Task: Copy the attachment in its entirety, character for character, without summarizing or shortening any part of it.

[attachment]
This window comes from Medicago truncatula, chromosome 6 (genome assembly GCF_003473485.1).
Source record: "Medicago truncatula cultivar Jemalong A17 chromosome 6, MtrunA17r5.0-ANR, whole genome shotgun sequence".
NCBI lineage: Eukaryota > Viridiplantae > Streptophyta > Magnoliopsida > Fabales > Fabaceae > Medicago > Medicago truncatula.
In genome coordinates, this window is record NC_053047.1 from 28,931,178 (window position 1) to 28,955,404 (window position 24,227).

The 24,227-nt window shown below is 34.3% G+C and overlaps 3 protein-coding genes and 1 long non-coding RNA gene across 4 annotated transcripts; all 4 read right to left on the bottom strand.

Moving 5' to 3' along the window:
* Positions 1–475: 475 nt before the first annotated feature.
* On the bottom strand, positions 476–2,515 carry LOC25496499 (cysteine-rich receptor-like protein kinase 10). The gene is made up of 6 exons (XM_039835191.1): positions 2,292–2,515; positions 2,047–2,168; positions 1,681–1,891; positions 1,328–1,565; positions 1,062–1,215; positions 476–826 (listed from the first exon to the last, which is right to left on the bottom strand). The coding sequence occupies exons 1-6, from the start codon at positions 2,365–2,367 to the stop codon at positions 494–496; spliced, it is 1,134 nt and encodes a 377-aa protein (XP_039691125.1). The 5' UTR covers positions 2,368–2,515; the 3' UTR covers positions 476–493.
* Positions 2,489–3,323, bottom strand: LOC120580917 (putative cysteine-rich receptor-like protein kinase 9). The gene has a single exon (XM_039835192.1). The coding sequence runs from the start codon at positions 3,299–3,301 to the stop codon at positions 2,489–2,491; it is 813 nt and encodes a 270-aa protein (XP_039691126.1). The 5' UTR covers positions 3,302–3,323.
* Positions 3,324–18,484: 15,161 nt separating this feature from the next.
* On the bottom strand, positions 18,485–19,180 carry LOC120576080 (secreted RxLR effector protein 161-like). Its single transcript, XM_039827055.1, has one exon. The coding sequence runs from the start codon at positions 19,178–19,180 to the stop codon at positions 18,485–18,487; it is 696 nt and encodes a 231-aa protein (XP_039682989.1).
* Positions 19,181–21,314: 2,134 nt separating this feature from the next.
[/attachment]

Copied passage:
This window comes from Medicago truncatula, chromosome 6 (genome assembly GCF_003473485.1).
Source record: "Medicago truncatula cultivar Jemalong A17 chromosome 6, MtrunA17r5.0-ANR, whole genome shotgun sequence".
NCBI lineage: Eukaryota > Viridiplantae > Streptophyta > Magnoliopsida > Fabales > Fabaceae > Medicago > Medicago truncatula.
In genome coordinates, this window is record NC_053047.1 from 28,931,178 (window position 1) to 28,955,404 (window position 24,227).

The 24,227-nt window shown below is 34.3% G+C and overlaps 3 protein-coding genes and 1 long non-coding RNA gene across 4 annotated transcripts; all 4 read right to left on the bottom strand.

Moving 5' to 3' along the window:
* Positions 1–475: 475 nt before the first annotated feature.
* On the bottom strand, positions 476–2,515 carry LOC25496499 (cysteine-rich receptor-like protein kinase 10). The gene is made up of 6 exons (XM_039835191.1): positions 2,292–2,515; positions 2,047–2,168; positions 1,681–1,891; positions 1,328–1,565; positions 1,062–1,215; positions 476–826 (listed from the first exon to the last, which is right to left on the bottom strand). The coding sequence occupies exons 1-6, from the start codon at positions 2,365–2,367 to the stop codon at positions 494–496; spliced, it is 1,134 nt and encodes a 377-aa protein (XP_039691125.1). The 5' UTR covers positions 2,368–2,515; the 3' UTR covers positions 476–493.
* Positions 2,489–3,323, bottom strand: LOC120580917 (putative cysteine-rich receptor-like protein kinase 9). The gene has a single exon (XM_039835192.1). The coding sequence runs from the start codon at positions 3,299–3,301 to the stop codon at positions 2,489–2,491; it is 813 nt and encodes a 270-aa protein (XP_039691126.1). The 5' UTR covers positions 3,302–3,323.
* Positions 3,324–18,484: 15,161 nt separating this feature from the next.
* On the bottom strand, positions 18,485–19,180 carry LOC120576080 (secreted RxLR effector protein 161-like). Its single transcript, XM_039827055.1, has one exon. The coding sequence runs from the start codon at positions 19,178–19,180 to the stop codon at positions 18,485–18,487; it is 696 nt and encodes a 231-aa protein (XP_039682989.1).
* Positions 19,181–21,314: 2,134 nt separating this feature from the next.